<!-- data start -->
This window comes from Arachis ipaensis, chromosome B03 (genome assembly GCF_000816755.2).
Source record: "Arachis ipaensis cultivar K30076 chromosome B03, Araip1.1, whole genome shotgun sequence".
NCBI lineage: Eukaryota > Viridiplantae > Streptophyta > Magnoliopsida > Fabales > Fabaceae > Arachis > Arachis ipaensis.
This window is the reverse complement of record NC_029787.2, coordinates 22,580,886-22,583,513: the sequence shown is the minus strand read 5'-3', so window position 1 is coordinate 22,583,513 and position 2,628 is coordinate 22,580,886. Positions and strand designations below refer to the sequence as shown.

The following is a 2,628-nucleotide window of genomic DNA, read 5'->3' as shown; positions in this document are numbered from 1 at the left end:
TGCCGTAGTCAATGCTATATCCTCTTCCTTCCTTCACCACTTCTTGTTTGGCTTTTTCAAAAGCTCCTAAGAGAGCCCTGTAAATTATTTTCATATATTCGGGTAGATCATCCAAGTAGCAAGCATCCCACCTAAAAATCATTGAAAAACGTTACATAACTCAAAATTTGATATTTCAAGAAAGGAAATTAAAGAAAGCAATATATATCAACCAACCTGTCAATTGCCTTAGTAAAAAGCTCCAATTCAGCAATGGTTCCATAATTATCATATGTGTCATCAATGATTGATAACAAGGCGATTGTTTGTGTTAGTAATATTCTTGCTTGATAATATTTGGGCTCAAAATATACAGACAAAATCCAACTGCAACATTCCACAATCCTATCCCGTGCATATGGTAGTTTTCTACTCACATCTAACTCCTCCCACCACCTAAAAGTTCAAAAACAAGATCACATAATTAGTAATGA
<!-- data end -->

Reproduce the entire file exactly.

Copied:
This window comes from Arachis ipaensis, chromosome B03 (genome assembly GCF_000816755.2).
Source record: "Arachis ipaensis cultivar K30076 chromosome B03, Araip1.1, whole genome shotgun sequence".
NCBI lineage: Eukaryota > Viridiplantae > Streptophyta > Magnoliopsida > Fabales > Fabaceae > Arachis > Arachis ipaensis.
This window is the reverse complement of record NC_029787.2, coordinates 22,580,886-22,583,513: the sequence shown is the minus strand read 5'-3', so window position 1 is coordinate 22,583,513 and position 2,628 is coordinate 22,580,886. Positions and strand designations below refer to the sequence as shown.

The following is a 2,628-nucleotide window of genomic DNA, read 5'->3' as shown; positions in this document are numbered from 1 at the left end:
TGCCGTAGTCAATGCTATATCCTCTTCCTTCCTTCACCACTTCTTGTTTGGCTTTTTCAAAAGCTCCTAAGAGAGCCCTGTAAATTATTTTCATATATTCGGGTAGATCATCCAAGTAGCAAGCATCCCACCTAAAAATCATTGAAAAACGTTACATAACTCAAAATTTGATATTTCAAGAAAGGAAATTAAAGAAAGCAATATATATCAACCAACCTGTCAATTGCCTTAGTAAAAAGCTCCAATTCAGCAATGGTTCCATAATTATCATATGTGTCATCAATGATTGATAACAAGGCGATTGTTTGTGTTAGTAATATTCTTGCTTGATAATATTTGGGCTCAAAATATACAGACAAAATCCAACTGCAACATTCCACAATCCTATCCCGTGCATATGGTAGTTTTCTACTCACATCTAACTCCTCCCACCACCTAAAAGTTCAAAAACAAGATCACATAATTAGTAATGA